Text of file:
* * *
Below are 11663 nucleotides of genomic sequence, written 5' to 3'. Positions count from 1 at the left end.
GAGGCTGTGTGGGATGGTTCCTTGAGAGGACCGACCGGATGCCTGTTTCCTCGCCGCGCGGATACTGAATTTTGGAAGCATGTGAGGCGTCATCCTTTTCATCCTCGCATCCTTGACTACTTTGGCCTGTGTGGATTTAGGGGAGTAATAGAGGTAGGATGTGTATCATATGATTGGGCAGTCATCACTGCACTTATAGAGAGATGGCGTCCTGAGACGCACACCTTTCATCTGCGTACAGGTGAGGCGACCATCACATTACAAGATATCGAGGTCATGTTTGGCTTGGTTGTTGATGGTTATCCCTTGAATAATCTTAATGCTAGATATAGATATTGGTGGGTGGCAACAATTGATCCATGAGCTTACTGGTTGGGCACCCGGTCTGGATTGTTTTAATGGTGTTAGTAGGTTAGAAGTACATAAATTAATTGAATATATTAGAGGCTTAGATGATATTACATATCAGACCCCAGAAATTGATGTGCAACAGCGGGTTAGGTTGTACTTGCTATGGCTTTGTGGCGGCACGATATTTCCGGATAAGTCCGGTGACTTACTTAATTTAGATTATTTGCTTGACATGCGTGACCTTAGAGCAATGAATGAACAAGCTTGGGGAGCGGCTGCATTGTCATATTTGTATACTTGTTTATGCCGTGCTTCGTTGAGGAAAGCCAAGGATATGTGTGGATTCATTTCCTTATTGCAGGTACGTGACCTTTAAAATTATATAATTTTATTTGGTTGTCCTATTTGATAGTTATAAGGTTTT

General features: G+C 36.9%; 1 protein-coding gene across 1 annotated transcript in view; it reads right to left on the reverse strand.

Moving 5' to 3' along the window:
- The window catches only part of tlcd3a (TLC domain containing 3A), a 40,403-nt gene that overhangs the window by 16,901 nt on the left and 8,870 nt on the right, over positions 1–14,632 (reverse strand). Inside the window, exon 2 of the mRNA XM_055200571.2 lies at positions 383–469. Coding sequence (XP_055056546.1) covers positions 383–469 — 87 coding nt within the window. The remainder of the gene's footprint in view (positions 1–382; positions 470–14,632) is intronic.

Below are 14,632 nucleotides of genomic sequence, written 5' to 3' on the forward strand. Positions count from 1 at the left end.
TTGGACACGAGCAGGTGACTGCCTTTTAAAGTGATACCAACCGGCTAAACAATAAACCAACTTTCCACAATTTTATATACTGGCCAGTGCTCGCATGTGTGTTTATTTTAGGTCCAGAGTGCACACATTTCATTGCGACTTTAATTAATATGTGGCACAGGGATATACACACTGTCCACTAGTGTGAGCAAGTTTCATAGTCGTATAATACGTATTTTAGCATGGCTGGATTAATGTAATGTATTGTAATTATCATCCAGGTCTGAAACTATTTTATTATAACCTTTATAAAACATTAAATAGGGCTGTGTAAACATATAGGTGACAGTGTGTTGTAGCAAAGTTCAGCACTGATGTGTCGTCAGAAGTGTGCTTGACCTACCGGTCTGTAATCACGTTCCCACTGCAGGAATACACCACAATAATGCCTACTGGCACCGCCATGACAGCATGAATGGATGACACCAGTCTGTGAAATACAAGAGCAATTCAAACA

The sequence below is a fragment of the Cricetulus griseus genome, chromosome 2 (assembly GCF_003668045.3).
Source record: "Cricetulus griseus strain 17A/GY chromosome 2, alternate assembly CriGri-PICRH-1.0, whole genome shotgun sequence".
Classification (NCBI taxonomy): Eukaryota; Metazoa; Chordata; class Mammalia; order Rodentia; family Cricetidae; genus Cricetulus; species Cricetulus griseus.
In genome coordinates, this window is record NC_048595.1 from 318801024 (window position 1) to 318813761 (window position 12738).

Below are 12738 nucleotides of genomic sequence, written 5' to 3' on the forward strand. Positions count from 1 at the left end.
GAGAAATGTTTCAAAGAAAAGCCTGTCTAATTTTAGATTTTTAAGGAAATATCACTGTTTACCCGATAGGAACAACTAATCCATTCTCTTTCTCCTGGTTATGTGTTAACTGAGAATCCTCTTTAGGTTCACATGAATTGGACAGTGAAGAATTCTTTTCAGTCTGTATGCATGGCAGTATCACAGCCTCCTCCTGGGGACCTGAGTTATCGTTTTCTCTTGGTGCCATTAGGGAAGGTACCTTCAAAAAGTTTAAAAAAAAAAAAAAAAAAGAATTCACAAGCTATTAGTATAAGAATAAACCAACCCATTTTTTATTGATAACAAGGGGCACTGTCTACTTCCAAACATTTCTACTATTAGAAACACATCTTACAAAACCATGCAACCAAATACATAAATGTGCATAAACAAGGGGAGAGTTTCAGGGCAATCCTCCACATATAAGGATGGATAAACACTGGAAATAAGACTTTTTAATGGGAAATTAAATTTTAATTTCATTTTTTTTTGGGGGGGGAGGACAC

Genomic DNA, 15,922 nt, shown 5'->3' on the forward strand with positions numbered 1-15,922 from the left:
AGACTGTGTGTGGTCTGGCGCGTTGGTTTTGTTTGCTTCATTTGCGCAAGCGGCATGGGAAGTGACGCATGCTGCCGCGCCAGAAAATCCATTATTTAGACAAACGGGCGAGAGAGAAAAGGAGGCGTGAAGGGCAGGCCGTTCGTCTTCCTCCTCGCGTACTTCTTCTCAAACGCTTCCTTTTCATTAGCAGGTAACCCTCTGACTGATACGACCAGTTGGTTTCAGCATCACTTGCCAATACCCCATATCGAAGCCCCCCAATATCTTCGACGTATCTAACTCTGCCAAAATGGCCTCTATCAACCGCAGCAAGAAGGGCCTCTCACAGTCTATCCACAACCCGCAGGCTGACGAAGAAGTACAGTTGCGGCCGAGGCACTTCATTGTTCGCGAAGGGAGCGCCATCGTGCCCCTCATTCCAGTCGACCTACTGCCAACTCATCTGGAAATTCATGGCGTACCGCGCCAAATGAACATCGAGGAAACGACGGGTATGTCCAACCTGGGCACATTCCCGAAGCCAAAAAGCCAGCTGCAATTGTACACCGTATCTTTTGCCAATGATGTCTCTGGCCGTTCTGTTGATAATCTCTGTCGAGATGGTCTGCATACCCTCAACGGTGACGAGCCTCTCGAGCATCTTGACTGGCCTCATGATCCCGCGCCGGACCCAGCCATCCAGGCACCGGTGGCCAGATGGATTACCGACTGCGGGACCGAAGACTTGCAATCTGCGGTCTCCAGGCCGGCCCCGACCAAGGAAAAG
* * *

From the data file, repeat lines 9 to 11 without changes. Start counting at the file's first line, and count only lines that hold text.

Source record: "Cricetulus griseus strain 17A/GY chromosome 2, alternate assembly CriGri-PICRH-1.0, whole genome shotgun sequence".
Classification (NCBI taxonomy): Eukaryota; Metazoa; Chordata; class Mammalia; order Rodentia; family Cricetidae; genus Cricetulus; species Cricetulus griseus.
In genome coordinates, this window is record NC_048595.1 from 318801024 (window position 1) to 318813761 (window position 12738).